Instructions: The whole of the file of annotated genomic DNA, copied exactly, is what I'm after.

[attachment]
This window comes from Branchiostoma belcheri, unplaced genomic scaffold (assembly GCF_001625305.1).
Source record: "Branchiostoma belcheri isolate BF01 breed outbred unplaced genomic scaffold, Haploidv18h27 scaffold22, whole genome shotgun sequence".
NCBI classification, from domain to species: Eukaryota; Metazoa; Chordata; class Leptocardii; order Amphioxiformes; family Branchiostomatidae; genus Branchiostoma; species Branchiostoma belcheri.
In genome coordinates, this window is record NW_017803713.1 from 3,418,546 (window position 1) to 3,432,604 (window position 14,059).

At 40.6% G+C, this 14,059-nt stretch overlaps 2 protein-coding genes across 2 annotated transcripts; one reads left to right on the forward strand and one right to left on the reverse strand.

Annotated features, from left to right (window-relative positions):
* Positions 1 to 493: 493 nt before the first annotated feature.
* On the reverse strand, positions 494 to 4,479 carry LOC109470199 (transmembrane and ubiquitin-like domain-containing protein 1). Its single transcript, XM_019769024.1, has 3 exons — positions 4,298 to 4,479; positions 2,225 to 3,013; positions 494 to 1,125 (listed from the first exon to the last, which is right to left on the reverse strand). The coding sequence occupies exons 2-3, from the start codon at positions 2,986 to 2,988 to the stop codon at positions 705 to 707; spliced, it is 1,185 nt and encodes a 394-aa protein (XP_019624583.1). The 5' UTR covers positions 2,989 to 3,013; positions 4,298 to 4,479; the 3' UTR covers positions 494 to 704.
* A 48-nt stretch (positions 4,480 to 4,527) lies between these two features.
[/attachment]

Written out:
This window comes from Branchiostoma belcheri, unplaced genomic scaffold (assembly GCF_001625305.1).
Source record: "Branchiostoma belcheri isolate BF01 breed outbred unplaced genomic scaffold, Haploidv18h27 scaffold22, whole genome shotgun sequence".
NCBI classification, from domain to species: Eukaryota; Metazoa; Chordata; class Leptocardii; order Amphioxiformes; family Branchiostomatidae; genus Branchiostoma; species Branchiostoma belcheri.
In genome coordinates, this window is record NW_017803713.1 from 3,418,546 (window position 1) to 3,432,604 (window position 14,059).

At 40.6% G+C, this 14,059-nt stretch overlaps 2 protein-coding genes across 2 annotated transcripts; one reads left to right on the forward strand and one right to left on the reverse strand.

Annotated features, from left to right (window-relative positions):
* Positions 1 to 493: 493 nt before the first annotated feature.
* On the reverse strand, positions 494 to 4,479 carry LOC109470199 (transmembrane and ubiquitin-like domain-containing protein 1). Its single transcript, XM_019769024.1, has 3 exons — positions 4,298 to 4,479; positions 2,225 to 3,013; positions 494 to 1,125 (listed from the first exon to the last, which is right to left on the reverse strand). The coding sequence occupies exons 2-3, from the start codon at positions 2,986 to 2,988 to the stop codon at positions 705 to 707; spliced, it is 1,185 nt and encodes a 394-aa protein (XP_019624583.1). The 5' UTR covers positions 2,989 to 3,013; positions 4,298 to 4,479; the 3' UTR covers positions 494 to 704.
* A 48-nt stretch (positions 4,480 to 4,527) lies between these two features.